For years before then I had struggled with what I ultimately recognized as a sugar addiction. I would come home from high school, make a pan full of Pillsbury cookies, and devour them all by myself. I regularly ate multiple times the amount of sweets as my friends, and at social events where sweets were present, the sugar was all I could focus on. I would be talking to a group of friends, and in the back of my head all I could think about would be how soon I could make a socially acceptable excuse to cruise by the snack table again and grab three more cupcakes.

The need for sugar was constantly on my mind. It swarmed in my brain like bees around honey, and it seemed like I would never make it stop.

The funny thing is, it took me a long time to realize that these behaviors were abnormal. Somehow I never became overweight, and so I didn’t face the horrible stigma of people telling me to “put down the cake.” My affinity (or obsession) for sugar was seen as an endearing or amusing personality trait by most of my friends, who knew me as someone who loved to decorate cupcakes, baked amazing gingerbread cookies for everyone at Christmas, and would drop everything to go spend the afternoon with friends at Sweet Frog.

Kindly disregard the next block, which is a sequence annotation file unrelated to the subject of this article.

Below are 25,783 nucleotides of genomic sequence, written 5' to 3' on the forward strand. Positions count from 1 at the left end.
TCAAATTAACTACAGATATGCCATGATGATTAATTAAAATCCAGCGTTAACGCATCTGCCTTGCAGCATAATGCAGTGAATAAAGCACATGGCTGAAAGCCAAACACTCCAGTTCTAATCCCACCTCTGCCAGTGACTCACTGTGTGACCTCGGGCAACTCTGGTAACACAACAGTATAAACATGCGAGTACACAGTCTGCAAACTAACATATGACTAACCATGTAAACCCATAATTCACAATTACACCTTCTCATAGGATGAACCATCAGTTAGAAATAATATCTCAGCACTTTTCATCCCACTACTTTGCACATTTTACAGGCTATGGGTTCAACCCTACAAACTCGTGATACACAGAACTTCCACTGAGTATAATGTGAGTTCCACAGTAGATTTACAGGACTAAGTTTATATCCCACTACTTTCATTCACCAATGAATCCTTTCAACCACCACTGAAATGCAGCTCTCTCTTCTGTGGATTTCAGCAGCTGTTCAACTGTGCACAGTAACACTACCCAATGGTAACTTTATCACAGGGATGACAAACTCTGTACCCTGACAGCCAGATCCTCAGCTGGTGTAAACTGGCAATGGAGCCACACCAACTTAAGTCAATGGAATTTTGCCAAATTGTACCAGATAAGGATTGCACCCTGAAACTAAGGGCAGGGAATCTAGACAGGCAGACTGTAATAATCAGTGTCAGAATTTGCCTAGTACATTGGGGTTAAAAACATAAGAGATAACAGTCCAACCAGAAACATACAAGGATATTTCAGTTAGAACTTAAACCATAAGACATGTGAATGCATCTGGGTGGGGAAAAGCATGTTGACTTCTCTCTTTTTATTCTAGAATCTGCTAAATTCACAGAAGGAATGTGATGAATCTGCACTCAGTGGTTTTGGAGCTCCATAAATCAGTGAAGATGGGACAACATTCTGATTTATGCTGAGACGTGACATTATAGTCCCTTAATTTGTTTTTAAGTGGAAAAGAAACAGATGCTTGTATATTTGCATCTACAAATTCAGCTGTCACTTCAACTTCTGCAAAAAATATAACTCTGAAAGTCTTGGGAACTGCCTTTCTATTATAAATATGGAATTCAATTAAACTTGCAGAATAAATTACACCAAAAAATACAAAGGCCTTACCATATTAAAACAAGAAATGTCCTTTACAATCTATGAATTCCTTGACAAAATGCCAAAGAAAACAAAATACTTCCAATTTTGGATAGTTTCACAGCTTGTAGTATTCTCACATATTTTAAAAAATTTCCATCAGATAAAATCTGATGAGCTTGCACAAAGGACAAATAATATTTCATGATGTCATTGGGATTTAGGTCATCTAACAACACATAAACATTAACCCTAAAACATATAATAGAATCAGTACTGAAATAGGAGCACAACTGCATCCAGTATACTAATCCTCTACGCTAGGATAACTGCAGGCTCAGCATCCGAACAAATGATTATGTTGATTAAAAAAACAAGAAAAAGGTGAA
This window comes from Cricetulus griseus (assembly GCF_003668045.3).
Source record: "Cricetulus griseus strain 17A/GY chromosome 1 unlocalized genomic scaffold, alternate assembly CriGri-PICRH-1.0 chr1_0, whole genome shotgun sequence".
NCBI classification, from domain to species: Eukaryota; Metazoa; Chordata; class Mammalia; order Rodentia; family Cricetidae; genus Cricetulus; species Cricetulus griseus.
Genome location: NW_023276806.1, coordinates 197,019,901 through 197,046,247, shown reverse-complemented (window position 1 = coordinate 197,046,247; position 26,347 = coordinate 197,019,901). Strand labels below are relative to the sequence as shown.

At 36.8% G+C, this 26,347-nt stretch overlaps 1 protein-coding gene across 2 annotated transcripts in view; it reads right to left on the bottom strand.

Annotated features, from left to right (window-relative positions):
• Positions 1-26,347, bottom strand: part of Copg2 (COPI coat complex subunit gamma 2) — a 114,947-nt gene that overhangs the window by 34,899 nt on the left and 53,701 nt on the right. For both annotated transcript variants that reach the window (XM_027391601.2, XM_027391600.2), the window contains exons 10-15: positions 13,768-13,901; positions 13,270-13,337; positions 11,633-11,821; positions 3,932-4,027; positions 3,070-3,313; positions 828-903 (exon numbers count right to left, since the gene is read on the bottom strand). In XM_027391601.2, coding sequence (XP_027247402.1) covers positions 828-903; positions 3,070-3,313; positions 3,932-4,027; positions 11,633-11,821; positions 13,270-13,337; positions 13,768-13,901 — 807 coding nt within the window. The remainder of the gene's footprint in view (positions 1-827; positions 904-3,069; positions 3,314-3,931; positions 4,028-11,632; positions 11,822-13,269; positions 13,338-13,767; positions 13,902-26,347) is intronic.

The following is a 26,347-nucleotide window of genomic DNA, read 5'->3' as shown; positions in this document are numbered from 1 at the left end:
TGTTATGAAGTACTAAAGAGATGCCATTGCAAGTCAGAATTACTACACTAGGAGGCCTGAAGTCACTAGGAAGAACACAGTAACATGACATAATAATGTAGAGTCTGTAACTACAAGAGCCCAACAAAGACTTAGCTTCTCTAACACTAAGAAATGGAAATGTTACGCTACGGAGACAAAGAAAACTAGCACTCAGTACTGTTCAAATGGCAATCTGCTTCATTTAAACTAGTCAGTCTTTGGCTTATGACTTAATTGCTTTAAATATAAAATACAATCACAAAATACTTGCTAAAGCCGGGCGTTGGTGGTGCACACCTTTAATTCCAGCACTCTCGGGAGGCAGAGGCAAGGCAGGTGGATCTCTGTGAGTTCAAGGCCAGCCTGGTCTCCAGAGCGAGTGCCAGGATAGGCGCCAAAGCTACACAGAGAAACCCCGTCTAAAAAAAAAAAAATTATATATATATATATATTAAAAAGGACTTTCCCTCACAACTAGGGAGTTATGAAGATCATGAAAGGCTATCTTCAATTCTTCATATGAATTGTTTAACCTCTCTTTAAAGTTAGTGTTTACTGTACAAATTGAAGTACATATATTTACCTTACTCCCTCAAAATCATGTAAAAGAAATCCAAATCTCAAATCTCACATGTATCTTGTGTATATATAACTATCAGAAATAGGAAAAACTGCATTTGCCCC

The fact of my addiction didn’t really sink in until I left for college. When I traveled to Chile in the summer after my freshman year, for the first time I experienced not having sugar. The host family I lived with very rarely ate sweets, and my withdrawals and cravings became so bad that I would spend afternoons (when I could have been exploring! when I could have been learning Spanish!) Googling pictures of cookies and ice cream and fantasizing about what I would eat first when I arrived back in America. At some points I even snuck into the kitchen to take mini-cartons of chocolate milk from the refrigerator and drink them guiltily in my room. I knew I had a problem, but I felt like I couldn’t stop.